It is a shame to hear that the game is a no go in the USA. It must be hard to take after 12 years of trying to get the game going. I hope that one day in the near future the administration is sorted out in the USA. Although the governing of the game has been problematic for most of the last 50 years in a lot of countries. including my country Australia, until the mid 90's. Its only in recent time the Australian Admin seems to have sorted itself out.

Posted by Doosra on (June 10, 2008, 19:42 GMT)

Easily solved. Let the boy come play in England where his already recognised talent will be appreciated and where his skills will be honed. A reverse "Bend it like Beckham" if you will.

Posted by Sunny R on (June 9, 2008, 20:31 GMT)

I'm 17, and I too play for the MCC. As of now, I do agree that some serious action needs to take place in order to stabalize the current condition of cricket in the USA. Sure, it is advancing, but not to the magnitude that it should have. I've only been playing for two years because I didn't even know that there was an established league. There needs to be more advertisement of the game so that not just Indians are playing. It would also be a good idea to have REAL cricket pitches to play on instead of those green turf pitches. When it comes to suspending a 15 year old, that just isn't right.

Posted by Sunny on (June 9, 2008, 19:18 GMT)

Having played the role of administrator in US for a decade, and sacrificing a lot to see cricket take off in US, I can tell you from personal experience. Cricket is a no go in this country. Not because of lack of enthusiasm, but lack of administration, or shall I say, the highhandedness of select few, who think they own this game in this country. When it comes to cricket in US, you are looking at a hodgepodge of many countries and cultures and them bringing their racial/biased and illiterate baggages into administration. Show me one successful local (state) organization that can function smoothly for the betterment of the game. I gave up my dream of putting US on world cricket map after giving up 12 years of my life to volunteering, hard working at local, regional and national level. It just escapes me how some of the people look at this effort to line their own pockets. I wanted to do the work for my children, but it remains a dream. Cricket in US will remain in the bushes.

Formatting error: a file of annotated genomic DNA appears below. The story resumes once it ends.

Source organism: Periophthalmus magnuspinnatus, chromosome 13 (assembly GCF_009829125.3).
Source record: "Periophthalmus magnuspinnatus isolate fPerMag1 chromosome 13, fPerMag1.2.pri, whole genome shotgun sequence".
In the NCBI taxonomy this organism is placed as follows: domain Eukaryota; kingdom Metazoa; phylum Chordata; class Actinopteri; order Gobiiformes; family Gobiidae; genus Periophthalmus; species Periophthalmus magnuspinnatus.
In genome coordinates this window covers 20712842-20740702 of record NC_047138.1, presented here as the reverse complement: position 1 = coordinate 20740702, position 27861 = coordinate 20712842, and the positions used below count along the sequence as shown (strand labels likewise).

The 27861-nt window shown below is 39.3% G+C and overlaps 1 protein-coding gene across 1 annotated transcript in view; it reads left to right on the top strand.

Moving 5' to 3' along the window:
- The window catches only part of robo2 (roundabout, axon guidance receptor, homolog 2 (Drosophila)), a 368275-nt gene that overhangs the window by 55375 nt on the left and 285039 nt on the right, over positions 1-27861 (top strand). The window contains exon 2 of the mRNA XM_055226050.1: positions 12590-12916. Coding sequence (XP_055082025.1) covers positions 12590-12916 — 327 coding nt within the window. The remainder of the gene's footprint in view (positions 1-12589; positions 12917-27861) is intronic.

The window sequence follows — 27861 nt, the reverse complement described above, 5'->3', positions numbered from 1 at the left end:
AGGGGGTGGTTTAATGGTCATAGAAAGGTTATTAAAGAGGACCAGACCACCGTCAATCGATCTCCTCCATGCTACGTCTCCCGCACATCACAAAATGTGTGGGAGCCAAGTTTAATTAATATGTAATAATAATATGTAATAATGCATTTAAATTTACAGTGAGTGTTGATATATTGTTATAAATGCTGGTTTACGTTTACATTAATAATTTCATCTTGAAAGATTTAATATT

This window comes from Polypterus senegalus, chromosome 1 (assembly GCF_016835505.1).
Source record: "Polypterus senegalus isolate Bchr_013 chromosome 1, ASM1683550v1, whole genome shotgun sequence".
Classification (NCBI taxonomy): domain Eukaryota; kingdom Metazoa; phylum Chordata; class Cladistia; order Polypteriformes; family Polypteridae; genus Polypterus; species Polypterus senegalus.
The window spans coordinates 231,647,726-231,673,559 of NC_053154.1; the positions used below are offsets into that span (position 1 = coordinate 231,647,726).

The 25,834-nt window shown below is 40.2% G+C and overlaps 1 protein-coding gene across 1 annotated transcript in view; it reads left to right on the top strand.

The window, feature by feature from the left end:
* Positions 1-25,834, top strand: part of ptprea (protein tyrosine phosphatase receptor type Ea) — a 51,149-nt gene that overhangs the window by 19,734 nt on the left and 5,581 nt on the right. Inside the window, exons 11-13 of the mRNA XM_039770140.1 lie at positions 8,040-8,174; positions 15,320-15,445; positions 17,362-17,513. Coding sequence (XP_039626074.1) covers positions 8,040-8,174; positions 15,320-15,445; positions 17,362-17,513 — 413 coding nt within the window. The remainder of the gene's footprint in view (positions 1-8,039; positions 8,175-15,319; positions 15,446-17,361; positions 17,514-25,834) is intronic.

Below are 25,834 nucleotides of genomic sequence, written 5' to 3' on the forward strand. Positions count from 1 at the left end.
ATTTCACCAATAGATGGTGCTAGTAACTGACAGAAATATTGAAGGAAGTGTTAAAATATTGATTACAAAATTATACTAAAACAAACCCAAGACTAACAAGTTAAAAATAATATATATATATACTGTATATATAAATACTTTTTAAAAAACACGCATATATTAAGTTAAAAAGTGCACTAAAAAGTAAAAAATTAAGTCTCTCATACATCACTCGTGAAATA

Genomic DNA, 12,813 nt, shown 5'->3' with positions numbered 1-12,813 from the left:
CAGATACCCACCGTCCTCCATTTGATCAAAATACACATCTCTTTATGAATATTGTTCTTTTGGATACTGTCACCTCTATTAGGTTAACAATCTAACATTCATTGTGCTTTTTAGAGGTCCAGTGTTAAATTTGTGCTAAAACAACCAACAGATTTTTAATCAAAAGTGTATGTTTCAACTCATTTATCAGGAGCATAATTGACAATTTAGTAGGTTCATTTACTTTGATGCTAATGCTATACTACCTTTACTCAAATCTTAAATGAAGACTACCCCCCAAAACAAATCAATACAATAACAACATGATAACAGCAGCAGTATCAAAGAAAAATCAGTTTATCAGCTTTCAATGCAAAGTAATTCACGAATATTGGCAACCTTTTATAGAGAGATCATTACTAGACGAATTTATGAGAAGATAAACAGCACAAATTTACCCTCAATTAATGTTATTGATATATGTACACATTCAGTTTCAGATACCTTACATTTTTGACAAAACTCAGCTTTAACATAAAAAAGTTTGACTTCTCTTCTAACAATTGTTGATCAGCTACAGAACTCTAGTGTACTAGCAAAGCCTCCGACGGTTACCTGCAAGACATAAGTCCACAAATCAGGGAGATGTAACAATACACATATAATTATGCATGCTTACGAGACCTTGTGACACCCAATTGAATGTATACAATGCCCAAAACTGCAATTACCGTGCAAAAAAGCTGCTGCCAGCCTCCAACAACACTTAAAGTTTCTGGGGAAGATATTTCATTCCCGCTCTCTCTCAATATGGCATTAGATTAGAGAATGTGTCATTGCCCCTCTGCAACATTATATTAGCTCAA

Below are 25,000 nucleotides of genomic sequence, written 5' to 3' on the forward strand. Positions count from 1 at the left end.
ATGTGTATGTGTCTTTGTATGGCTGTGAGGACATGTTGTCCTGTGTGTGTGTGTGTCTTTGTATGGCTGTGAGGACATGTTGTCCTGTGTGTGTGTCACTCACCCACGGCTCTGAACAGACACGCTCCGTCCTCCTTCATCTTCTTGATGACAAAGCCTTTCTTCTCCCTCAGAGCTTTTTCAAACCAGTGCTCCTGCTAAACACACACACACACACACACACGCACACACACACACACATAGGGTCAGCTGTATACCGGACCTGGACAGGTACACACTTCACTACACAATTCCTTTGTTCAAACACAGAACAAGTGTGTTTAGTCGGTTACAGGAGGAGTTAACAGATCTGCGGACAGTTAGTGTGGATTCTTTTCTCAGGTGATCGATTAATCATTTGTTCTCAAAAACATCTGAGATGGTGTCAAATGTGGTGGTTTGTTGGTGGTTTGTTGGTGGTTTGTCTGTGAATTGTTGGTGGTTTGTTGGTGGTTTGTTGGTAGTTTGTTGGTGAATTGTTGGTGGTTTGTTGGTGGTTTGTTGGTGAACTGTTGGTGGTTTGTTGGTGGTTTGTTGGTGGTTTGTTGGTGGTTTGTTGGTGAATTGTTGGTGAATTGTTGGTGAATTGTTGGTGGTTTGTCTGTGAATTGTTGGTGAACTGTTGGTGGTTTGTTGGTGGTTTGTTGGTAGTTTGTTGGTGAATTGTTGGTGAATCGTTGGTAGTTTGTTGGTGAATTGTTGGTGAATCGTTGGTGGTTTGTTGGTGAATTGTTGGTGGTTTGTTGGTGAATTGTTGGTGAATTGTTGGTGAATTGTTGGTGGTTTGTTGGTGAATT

Posted by Adam Scholem on (June 9, 2008, 14:16 GMT)

The USACA just went through a long and acrimonious process to ratify a new constitution and elect new leadership. Unfortunately, it seems to be just more of the same.

I've previously commented on my observations at my local cricket gear shop, where some teenager (I didn't catch the age) was to be excluded from playing in one squad because he'd played on another team at some point. This sort of thing isn't rare or isolated; it just seems to need to be at a sufficiently high level to make the news.

I wonder how long it will be before the racial edge of this story comes through...

Posted by Simon Butler on (June 8, 2008, 7:08 GMT)

What a shame. What is going on the the politics of cricket in the USA? It is a mess. There is so much talent, money, and player numbers in the USA that they could be playing test cricket by now. The management of the game in the USA needs to be completely dissolved and a new management established.

Posted by Brian on (June 8, 2008, 0:33 GMT)

What a sorry state of affairs in the USA. I am 21 and have played a few games in the MCC before, and it is undeniably a second rate organization, this doesn't surprise me in the least. I have since quit and just play intramural at my university because of the MCC's ineptitude.

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ABOUT THE AUTHOR

Martin Williamson
Executive editor Martin Williamson joined the Wisden website in its planning stages in 2001 after failing to make his millions in the internet boom when managing editor of Sportal. Before that he was in charge of Sky Sports Online and helped launch and run Sky News Online. With a preference for all things old (except his wife and children), he has recently confounded colleagues by displaying an uncharacteristic fondness for Twenty20 cricket. His enthusiasm for the game is sadly not matched by his ability, but he remains convinced that he might be a late developer and perseveres in the hope of an England call-up with his middle-order batting and non-spinning offbreaks. He is now managing editor of ESPN EMEA Digital Group as well as his Cricinfo responsibilities.